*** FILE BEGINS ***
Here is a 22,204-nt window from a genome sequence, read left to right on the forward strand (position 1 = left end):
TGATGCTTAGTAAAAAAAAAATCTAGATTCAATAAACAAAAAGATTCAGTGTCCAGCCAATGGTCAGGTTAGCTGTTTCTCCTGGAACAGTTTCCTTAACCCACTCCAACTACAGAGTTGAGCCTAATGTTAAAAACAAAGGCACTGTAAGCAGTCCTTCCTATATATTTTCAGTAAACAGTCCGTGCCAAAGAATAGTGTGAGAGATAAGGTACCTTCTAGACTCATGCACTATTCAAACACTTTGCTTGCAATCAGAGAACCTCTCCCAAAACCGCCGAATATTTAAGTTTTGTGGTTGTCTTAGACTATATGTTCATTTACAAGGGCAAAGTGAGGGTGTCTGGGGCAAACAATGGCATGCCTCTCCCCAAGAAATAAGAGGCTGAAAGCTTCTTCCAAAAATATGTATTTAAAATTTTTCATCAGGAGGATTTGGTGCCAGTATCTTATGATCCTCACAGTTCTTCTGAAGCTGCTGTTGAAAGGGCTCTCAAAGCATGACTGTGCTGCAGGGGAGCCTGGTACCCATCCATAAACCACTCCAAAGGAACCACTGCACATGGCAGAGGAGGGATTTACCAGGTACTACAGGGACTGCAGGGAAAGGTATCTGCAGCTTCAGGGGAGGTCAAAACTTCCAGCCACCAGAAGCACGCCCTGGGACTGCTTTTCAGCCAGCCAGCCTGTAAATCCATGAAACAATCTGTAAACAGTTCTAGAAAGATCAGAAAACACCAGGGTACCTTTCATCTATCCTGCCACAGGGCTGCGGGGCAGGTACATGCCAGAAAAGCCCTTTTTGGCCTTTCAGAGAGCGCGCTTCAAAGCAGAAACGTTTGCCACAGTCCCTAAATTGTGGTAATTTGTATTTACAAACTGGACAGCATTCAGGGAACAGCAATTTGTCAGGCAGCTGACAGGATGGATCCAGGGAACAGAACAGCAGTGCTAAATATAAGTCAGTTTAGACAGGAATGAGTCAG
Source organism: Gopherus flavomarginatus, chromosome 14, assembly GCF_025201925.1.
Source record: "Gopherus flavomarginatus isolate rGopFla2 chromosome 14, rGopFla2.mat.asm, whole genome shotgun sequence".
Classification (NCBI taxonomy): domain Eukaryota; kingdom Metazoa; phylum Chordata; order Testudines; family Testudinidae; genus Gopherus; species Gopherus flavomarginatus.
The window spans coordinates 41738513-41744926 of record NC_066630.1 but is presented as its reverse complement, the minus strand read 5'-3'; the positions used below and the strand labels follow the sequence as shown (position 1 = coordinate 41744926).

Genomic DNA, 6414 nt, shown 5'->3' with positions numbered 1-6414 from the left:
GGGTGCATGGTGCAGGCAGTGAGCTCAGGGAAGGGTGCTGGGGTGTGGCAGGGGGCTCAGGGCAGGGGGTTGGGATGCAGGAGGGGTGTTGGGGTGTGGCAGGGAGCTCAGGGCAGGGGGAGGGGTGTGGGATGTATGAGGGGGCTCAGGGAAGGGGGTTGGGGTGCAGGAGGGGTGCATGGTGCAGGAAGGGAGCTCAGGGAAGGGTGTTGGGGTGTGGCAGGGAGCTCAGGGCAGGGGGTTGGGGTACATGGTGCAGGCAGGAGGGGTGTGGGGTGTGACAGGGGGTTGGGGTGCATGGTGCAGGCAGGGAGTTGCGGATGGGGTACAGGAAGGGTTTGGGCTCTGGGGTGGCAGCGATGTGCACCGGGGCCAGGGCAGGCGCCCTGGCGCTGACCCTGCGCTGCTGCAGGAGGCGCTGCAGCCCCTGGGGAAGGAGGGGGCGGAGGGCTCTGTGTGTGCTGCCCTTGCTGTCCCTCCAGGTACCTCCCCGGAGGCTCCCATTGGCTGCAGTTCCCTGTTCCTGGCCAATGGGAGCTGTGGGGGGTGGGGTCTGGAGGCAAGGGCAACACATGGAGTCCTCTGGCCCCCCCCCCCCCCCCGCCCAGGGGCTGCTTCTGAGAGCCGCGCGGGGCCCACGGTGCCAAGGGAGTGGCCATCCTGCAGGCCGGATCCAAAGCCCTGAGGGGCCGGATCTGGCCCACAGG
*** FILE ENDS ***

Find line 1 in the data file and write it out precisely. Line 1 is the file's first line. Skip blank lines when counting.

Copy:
Here is a 22,204-nt window from a genome sequence, read left to right on the forward strand (position 1 = left end):